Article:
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Just Mercy Quotes

Each of us is more than the worst thing we’ve ever done.
There is a strength, a power even, in understanding brokenness, because embracing our brokenness creates a need and desire for mercy, and perhaps a corresponding need to show mercy. When you experience mercy, you learn things that are hard to learn otherwise. You see things you can't otherwise see; you hear things you can't otherwise hear. You begin to recognize the humanity that resides in each of us.
We are all implicated when we allow other people to be mistreated. An absence of compassion can corrupt the decency of a community, a state, a nation. Fear and anger can make us vindictive and abusive, unjust and unfair, until we all suffer from the absence of mercy and we condemn ourselves as much as we victimize others. The closer we get to mass incarceration and extreme levels of punishment, the more I believe it's necessary to recognize that we all need mercy, we all need justice, and-perhaps-we all need some measure of unmerited grace.
The power of just mercy is that it belongs to the undeserving. It’s when mercy is least expected that it’s most potent—strong enough to break the cycle of victimization and victimhood, retribution and suffering. It has the power to heal the psychic harm and injuries that lead to aggression and violence, abuse of power, mass incarceration.
The death penalty is not about whether people deserve to die for the crimes they commit. The real question of capital punishment in this country is, Do we deserve to kill?.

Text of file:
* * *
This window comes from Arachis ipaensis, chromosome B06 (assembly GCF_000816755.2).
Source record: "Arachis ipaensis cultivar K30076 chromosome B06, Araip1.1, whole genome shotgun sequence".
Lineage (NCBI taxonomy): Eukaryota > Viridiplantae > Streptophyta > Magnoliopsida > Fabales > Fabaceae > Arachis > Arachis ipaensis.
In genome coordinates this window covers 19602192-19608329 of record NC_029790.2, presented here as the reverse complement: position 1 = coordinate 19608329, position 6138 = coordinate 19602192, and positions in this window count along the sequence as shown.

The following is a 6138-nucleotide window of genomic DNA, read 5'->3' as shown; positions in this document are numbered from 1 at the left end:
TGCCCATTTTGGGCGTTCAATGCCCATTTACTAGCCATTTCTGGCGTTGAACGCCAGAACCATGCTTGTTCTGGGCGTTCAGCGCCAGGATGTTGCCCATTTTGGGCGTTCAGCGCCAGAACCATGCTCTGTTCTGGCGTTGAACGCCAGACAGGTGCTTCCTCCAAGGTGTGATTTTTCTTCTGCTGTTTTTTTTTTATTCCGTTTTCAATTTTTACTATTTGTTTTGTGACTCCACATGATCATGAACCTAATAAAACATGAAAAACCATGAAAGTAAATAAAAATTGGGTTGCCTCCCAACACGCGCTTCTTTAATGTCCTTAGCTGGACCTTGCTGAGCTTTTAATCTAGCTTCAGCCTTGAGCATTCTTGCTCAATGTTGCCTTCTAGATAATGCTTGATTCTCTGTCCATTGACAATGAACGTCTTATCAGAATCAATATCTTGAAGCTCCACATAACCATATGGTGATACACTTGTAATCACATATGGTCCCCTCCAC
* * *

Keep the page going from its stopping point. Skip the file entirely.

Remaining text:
The true measure of our character is how we treat the poor, the disfavored, the accused, the incarcerated, and the condemned.
We are all broken by something. We have all hurt someone and have been hurt. We all share the condition of brokenness even if our brokenness is not equivalent. I desperately wanted mercy for Jimmy Dill and would have done anything to create justice for him, but I couldn’t pretend that his struggle was disconnected from my own. The ways in which I have been hurt—and have hurt others—are different from the ways Jimmy Dill suffered and caused suffering. But our shared brokenness connected us.
Mercy is most empowering, liberating, and transformative when it is directed at the undeserving. The people who haven’t earned it, who haven’t even sought it, are the most meaningful recipients of our compassion.
But simply punishing the broken--walking away from them or hiding them from sight--only ensures that they remain broken and we do, too. There is no wholeness outside of our reciprocal humanity.
capital punishment means ‘them without the capital get the punishment.
Why do we want to kill all the broken people?.
[W]e would never think it was humane to pay someone to rape people convicted of rape, or assault and abuse someone guilty of assault or abuse. Yet we were comfortable killing people who kill in part because we think we can do it in a manner that doesn’t implicate our own humanity the way that raping or abusing someone would. I couldn’t stop thinking that we don’t spend much time contemplating the details of what killing someone actually involves.
You can’t understand most of the important things from a distance, Bryan. You have to get close,.